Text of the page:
Here's what it said: Troubleshoot with me please: Low sats, higher O2 needs. Great heart rate and respirations, and he's happy as I'll get out. Asthma always causes higher heart rate and resps, like really high, so I don't think it's that. No fever. No other symptoms. But just had to bag him out of the low 80's and he's using about twice as much O2. VSD, ASD's, pulmonary hypertension, trached, vent and O2 dependent. HELP??
Translation: He looked good, really good as far as his heart rate and breathing went. Really happy, too. But his oxygen saturation rate was down and his oxygen needs were up. When he has asthma issues, because he's working harder to breathe, his heart rate and breathing increases, too.
But those numbers were beautiful! He had no fever and nothing coming from his trach or nose. And his lungs sounded good. But I'd already had to "bag" him, or help him breathe with a bag that attaches to the trach and forces 100% oxygen in and when he was done with that, he was on two to three times as much oxygen as usual. And then the alphabet soup that follows at the end is a list of his heart defects, a hole between his lower chambers, a few in his upper chambers, and his crazy high lung pressures.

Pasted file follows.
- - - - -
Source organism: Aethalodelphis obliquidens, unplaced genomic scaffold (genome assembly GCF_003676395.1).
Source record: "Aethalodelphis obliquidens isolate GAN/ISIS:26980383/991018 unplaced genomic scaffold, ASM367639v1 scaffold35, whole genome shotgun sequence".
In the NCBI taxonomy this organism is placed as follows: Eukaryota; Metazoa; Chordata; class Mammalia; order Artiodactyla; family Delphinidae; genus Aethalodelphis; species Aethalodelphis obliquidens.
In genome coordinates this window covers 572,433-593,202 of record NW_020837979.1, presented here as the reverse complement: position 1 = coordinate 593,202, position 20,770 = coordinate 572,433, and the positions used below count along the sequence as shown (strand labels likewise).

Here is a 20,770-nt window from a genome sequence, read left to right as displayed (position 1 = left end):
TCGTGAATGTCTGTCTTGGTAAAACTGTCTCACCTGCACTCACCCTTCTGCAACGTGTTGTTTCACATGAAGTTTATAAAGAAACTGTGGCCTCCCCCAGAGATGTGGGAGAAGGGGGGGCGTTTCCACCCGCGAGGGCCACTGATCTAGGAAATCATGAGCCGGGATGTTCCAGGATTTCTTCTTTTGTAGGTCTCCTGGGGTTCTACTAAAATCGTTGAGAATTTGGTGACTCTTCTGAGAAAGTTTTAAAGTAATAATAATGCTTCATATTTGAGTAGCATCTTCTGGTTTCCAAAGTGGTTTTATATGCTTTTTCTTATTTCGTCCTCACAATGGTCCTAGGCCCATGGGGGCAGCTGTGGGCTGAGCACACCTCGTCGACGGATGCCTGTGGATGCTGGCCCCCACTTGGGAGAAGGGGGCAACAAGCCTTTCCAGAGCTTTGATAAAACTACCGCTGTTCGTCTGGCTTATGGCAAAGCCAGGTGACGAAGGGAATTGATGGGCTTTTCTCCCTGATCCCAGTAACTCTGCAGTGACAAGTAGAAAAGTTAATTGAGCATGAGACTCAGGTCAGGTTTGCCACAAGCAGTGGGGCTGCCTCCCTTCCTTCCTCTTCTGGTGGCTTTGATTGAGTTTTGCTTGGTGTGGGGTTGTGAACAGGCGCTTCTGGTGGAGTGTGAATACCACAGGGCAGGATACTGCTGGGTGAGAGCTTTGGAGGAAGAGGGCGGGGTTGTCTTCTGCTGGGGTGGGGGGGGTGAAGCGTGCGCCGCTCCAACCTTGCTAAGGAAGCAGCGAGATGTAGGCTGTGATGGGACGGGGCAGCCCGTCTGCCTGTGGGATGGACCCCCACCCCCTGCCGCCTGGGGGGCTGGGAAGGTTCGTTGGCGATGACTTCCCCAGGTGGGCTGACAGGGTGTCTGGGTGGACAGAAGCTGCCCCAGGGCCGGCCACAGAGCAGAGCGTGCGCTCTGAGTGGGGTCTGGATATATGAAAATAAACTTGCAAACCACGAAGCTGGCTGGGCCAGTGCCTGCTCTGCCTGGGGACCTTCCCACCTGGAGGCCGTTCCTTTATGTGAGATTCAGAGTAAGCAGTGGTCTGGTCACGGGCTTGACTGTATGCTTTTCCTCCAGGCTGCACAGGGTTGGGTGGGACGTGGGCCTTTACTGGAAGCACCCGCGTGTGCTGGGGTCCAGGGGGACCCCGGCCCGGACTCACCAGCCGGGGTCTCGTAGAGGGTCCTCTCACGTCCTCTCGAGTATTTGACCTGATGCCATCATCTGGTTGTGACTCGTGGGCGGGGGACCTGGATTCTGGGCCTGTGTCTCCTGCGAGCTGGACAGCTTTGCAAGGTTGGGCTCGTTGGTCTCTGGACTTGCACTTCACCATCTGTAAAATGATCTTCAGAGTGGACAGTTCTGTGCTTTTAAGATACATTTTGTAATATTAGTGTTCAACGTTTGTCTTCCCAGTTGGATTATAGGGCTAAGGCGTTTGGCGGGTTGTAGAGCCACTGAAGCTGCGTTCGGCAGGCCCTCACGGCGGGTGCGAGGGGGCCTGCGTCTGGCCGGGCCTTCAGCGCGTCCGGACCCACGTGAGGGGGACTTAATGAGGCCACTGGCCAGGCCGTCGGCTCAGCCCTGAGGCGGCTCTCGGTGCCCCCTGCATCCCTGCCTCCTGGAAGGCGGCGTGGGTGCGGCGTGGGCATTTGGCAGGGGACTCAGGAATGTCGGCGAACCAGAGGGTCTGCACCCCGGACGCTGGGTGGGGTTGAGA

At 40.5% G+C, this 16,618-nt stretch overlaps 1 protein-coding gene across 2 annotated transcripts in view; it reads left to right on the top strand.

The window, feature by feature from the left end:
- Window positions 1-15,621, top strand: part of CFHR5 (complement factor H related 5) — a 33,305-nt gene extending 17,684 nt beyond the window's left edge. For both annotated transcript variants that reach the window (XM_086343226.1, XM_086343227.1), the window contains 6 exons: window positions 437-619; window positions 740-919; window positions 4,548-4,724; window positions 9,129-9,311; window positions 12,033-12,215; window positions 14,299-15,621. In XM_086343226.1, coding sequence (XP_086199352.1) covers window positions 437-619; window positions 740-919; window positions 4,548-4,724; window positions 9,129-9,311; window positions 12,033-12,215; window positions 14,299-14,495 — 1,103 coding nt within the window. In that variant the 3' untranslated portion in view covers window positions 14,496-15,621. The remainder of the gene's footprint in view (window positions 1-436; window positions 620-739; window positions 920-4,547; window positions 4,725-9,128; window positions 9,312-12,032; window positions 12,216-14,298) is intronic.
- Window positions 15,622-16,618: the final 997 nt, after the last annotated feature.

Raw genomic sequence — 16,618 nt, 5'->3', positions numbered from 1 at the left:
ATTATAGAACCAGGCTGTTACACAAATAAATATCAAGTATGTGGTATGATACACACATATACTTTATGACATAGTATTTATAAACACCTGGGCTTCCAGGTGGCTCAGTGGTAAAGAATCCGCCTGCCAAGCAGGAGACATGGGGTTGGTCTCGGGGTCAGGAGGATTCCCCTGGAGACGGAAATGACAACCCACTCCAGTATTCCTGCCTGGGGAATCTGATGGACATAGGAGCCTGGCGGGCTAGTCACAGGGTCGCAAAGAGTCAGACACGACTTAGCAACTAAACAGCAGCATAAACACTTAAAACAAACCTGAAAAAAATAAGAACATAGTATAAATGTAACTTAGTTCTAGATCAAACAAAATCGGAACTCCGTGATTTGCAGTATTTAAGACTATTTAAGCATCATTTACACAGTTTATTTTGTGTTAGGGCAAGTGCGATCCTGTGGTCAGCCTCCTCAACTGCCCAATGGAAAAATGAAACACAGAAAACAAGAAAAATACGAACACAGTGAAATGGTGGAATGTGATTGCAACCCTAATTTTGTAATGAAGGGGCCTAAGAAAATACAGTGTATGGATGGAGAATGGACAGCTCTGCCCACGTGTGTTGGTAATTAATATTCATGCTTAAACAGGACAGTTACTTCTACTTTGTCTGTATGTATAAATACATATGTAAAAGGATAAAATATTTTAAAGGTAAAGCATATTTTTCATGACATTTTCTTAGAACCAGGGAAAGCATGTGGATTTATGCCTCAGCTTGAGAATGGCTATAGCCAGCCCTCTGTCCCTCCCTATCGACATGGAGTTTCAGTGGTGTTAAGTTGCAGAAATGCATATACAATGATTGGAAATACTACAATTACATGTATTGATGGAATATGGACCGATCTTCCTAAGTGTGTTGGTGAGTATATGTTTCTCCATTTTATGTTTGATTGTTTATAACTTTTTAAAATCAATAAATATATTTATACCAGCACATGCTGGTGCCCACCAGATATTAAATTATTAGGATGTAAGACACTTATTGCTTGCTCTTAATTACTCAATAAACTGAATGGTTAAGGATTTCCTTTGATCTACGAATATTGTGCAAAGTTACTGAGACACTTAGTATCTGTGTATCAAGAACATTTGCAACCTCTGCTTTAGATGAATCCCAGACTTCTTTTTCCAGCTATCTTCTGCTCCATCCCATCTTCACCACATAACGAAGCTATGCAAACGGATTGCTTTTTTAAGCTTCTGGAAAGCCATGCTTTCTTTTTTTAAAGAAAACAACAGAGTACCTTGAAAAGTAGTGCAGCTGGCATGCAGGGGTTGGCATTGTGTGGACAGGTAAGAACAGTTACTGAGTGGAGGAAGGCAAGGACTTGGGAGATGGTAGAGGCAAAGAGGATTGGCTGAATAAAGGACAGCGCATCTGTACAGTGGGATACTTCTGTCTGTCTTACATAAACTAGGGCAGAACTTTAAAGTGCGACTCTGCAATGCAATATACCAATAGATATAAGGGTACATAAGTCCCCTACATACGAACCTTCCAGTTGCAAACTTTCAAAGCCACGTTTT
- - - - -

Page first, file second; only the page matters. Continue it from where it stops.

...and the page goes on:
First suggestion was to call cardiology. Kinda what I figured, but didn't want to admit it yet. So I bit the bullet and did so. The cardio fellow suggested albuterol even though he was asymptomatic, and watching for an hour or so. She did warn me that if he remained unstable to bring him right in. But if he was okay on the higher amounts, to watch and see if I could wean him down slowly.
So albuterol, with a slightly higher heart rate and respirations. Then a (short) nap, followed by a really smelly diaper. And the whole time, he's maintaining high sats, like back up in the mid 90's, where he belongs. And we're turning him down every 15 minutes or so.
By the time she called back, he was looking great, with sats of 94 on 2.5 liters of oxygen, right where he should be. So what was it? Was it some asthma? Was it the forthcoming diaper? Was he overtired? Maybe. Who knows?
Or it may simply have been the weather. I recently spoke with a friend who has some significant cardiac challenges and she told me that the changes in air pressure also cause changes in her body, in the blood vessels themselves. I never thought about it, but it makes sense. I mean, it changes the pressure in my lotions, for Pete's sake. And we all know that Aaron's pulmonary pressures (pressures in the blood vessels between his heart and lungs) are sensitive to just about everything, and they're already way too high.
Whatever. Anyway, the good news is that we stayed home, we're STILL home, and he's still looking great. Just another day in our journey. And a good one at that.